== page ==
James Webb Space Telescope is going to illuminate the secrets of the Milky Way’s center

NASA’s ten billion dollar James Webb Space Telescope is likely to illuminate the secrets at the center of the Milky Way, providing answers to longstanding astronomical mysteries. Over 100 astronomers from around the world have recently called for the James Webb Space Telescope (JWST) to conduct a comprehensive survey of the Milky Way’s innermost regions.

James Webb Space Telescope is going to illuminate the secrets at the center of the Milky Way
This image shows invisible infrared and X-ray wavelengths of light that have been translated into visible-light colors. (Image credit: NASA, ESA, SSC, CXC, STScI)

The Galactic Center has long been a source of fascination for astronomers, yet many mysteries persist. Scientists seek to understand the role of Sagittarius A*, the supermassive black hole at the heart of our galaxy, in its evolution. They also question why star formation in our galaxy’s central regions appears slower than expected, and how central star clusters emerge.

According to Adam Ginsburg, an astronomer from the University of Florida who co-authored the white paper, the center of our galaxy is challenging to observe for two reasons.

JWST solves both of these problems, Ginsburg is reported by space.com as saying. ” . . . because it’s a big telescope, it has excellent resolution and can separate stars from one another well. And, because it observes in the infrared, it can see through the dust. No other telescope can do both,” Ginsburg added.

Ginsburg also mentioned that the JWST is uniquely suited for this task due to its remarkable capabilities. Its Near-infrared Camera (NIRCam) and system of filters allow it to peer through the dense regions of dust in the Galactic Center, according to NASA. Infrared observations reveal information invisible to the human eye, such as galaxies in the early universe.

To obtain a comprehensive view, the proposal suggests combining the JWST with other telescopes, including the Atacama Large Millimeter Array (ALMA), the Hubble Space Telescope, the Roman Space Telescope, the European Space Observatory’s Extremely Large Telescope, and Japan’s JASMINE astrometry satellite. This multi-epoch survey, planned at one, five, and 10-year intervals, will provide a more complete picture.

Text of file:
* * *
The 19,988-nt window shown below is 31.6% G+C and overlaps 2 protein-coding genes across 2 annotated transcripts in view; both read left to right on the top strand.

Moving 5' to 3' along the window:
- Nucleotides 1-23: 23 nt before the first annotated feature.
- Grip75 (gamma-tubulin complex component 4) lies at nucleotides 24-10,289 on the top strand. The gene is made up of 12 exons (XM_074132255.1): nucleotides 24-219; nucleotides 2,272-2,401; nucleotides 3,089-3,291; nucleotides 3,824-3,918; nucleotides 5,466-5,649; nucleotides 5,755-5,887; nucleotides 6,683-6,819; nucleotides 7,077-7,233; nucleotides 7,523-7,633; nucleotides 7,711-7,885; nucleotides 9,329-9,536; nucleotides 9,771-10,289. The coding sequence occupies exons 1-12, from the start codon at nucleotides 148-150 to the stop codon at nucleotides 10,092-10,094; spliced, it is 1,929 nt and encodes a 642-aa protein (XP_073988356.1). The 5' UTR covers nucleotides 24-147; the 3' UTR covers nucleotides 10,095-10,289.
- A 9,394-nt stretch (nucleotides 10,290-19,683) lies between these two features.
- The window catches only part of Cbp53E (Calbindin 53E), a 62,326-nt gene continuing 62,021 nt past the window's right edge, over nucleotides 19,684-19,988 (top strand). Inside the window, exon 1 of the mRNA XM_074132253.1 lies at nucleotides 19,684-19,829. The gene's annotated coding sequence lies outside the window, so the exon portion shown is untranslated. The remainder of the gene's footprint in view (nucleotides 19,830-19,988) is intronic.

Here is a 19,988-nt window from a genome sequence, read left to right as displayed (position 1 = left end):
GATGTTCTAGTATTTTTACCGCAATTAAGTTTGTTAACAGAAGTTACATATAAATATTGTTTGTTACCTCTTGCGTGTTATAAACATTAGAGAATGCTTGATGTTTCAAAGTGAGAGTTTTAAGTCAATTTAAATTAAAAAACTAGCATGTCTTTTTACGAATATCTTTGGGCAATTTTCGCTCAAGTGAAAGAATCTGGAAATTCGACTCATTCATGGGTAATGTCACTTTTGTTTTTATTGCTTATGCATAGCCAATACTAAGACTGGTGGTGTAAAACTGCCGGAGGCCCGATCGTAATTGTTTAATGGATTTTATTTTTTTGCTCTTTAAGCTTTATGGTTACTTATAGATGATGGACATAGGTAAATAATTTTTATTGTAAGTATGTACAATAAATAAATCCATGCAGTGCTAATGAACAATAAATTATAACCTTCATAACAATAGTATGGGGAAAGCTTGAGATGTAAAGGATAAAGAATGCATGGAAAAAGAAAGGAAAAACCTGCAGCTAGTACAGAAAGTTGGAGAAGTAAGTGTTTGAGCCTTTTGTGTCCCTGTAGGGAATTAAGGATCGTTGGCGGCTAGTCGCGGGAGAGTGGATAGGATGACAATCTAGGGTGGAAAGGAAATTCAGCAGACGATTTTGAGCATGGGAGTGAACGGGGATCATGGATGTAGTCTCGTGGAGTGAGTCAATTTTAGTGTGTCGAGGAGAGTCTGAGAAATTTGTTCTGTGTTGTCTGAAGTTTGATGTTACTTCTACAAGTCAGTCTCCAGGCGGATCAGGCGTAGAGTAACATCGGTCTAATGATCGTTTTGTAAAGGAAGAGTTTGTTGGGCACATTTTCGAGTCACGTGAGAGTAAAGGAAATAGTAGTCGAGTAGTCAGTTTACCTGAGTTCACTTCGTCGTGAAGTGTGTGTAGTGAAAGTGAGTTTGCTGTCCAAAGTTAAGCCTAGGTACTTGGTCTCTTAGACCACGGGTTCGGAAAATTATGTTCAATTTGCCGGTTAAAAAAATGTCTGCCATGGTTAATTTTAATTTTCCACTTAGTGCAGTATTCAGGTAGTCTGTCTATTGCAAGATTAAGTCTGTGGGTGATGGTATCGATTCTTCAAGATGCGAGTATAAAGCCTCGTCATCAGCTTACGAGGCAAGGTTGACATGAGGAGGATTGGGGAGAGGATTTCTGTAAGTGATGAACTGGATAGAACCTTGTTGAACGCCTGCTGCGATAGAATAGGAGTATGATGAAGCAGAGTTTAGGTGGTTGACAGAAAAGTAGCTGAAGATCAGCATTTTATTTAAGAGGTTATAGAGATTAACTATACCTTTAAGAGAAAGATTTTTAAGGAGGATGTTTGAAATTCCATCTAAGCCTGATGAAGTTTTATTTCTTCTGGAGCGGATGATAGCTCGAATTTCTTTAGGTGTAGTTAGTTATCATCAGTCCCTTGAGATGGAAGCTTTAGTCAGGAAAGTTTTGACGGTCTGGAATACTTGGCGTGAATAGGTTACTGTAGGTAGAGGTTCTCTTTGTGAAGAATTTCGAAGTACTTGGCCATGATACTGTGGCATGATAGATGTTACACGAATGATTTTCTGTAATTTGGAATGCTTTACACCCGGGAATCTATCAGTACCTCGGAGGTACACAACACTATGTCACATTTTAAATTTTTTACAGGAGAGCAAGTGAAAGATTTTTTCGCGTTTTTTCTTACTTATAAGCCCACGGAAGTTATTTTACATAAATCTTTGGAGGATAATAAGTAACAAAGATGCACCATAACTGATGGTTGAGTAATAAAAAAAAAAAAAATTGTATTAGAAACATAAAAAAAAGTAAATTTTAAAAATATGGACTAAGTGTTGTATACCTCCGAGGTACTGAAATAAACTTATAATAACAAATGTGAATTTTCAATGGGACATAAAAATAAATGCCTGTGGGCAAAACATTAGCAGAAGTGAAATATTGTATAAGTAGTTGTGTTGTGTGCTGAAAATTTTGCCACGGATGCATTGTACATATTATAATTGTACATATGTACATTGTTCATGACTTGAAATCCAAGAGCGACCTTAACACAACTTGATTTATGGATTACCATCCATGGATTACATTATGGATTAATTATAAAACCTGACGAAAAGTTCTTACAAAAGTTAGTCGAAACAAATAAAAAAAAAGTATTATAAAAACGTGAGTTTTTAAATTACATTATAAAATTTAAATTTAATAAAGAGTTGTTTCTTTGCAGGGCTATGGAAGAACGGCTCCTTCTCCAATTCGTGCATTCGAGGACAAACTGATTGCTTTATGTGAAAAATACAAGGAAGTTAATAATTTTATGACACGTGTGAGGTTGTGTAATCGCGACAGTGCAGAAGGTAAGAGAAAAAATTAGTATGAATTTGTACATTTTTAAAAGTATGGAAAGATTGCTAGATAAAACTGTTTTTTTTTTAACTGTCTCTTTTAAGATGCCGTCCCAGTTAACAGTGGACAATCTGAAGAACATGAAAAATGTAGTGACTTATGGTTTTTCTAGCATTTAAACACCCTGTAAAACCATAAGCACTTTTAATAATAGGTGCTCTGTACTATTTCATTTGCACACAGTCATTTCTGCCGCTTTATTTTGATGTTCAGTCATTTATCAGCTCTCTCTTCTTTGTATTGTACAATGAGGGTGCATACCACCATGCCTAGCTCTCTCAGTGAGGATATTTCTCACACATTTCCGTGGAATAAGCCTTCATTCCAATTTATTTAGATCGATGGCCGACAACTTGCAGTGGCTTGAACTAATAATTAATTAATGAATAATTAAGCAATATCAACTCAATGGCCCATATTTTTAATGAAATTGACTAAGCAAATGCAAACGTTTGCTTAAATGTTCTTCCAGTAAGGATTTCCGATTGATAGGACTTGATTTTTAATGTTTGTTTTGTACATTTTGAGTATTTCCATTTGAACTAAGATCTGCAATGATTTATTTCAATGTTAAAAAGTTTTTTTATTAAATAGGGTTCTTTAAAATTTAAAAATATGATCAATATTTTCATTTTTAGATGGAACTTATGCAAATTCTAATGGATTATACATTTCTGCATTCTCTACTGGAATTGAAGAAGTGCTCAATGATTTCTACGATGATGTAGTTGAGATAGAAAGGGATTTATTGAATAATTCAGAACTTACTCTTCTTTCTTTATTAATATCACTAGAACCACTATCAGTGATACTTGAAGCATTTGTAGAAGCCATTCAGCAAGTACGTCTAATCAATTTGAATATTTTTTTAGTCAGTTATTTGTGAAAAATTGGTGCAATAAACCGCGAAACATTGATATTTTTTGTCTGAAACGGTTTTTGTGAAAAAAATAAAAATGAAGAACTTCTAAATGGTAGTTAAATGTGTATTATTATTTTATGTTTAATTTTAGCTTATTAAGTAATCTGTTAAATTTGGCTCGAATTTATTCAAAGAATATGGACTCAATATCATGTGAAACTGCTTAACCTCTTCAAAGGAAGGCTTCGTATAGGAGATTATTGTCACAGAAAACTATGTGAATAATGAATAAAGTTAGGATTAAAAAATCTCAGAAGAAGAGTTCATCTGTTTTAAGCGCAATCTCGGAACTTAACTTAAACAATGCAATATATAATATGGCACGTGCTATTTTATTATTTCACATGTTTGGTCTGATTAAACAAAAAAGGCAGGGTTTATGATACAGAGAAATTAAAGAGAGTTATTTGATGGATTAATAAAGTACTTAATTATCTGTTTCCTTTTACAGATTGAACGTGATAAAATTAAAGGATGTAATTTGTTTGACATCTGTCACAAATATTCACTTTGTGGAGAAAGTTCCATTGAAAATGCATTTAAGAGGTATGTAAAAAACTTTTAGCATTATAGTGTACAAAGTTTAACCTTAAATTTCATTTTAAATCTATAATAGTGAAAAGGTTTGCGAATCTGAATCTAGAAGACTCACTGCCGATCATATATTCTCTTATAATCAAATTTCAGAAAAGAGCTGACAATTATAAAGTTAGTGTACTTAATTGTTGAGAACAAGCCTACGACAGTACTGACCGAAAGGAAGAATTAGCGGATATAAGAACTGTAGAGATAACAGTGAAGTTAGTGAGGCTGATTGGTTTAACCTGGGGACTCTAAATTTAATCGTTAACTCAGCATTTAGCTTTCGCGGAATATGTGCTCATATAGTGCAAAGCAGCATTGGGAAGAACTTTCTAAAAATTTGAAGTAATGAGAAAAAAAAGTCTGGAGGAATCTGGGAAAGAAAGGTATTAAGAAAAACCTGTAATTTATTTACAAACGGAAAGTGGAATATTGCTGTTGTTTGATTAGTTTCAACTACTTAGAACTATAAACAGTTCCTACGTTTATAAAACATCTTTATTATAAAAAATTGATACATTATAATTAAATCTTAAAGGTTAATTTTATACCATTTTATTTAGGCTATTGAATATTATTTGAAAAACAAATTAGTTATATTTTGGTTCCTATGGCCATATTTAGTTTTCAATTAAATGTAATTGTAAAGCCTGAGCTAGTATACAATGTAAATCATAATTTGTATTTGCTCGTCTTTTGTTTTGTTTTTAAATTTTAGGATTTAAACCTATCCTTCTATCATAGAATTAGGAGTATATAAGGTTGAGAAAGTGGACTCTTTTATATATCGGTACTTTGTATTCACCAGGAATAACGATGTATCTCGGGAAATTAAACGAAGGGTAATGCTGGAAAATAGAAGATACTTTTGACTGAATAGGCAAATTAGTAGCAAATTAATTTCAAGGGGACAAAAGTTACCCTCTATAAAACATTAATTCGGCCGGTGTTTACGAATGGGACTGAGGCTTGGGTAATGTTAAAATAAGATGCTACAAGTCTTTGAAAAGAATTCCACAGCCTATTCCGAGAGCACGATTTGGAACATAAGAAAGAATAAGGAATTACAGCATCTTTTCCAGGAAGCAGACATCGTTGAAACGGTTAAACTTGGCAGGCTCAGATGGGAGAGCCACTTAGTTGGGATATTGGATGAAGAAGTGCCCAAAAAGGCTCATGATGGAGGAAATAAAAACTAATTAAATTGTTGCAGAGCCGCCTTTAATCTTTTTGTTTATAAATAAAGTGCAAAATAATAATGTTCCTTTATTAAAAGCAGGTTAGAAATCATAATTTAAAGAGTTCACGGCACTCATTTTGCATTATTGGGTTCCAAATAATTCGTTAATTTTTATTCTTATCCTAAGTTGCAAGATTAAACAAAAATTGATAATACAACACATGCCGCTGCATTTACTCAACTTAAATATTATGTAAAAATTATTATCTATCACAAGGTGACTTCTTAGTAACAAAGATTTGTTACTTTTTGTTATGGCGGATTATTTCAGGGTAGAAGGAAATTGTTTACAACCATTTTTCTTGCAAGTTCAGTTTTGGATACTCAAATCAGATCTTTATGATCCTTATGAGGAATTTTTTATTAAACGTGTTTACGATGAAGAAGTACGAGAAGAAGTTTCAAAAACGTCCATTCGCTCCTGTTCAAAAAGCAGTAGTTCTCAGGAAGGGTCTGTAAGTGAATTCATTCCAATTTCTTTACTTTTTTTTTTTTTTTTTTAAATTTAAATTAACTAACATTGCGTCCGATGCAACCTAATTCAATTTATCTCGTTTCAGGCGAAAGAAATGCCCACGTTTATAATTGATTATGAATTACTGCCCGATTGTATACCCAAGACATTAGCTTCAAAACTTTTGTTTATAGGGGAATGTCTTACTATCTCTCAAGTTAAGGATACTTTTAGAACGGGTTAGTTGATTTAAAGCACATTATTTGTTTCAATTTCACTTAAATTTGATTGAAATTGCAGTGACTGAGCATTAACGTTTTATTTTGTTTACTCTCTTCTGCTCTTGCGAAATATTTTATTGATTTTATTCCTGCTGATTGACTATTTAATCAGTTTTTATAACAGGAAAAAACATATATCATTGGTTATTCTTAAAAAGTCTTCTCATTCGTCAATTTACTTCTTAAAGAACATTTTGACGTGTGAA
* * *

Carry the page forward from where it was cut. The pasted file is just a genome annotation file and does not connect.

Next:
One of the key objectives of this project, according to NASA, is to understand how the black hole Sgr. A* influenced the Milky Way’s evolution. Observations of the Galactic Center should reveal the connection between the growth history of the black hole and the rate of star formation. Sgr. A* is considered a ‘quiescent’ black hole, suggesting it acquired most of its mass in the past, providing valuable insights into the galaxy’s history.

Moreover, the survey could improve estimates of the Initial Mass Function (IMF), a parameter that tells astronomers how much light star populations produce. This is particularly important for studying galaxies too distant to observe individual stars.

However, the JWST’s high demand poses a challenge, as many astronomers are vying for its time. This necessitates a broad consensus within the astronomy community regarding the necessity of the survey, as there are specific rules governing the evaluation process.

“Sgr. A* is a quiescent black hole and appears to have acquired most of its mass in the past,” said Rainer Schödel, an astronomer from the Instituto de Astrofisica de Andalucia in Spain and the first author of the paper.

  • November 5, 2023
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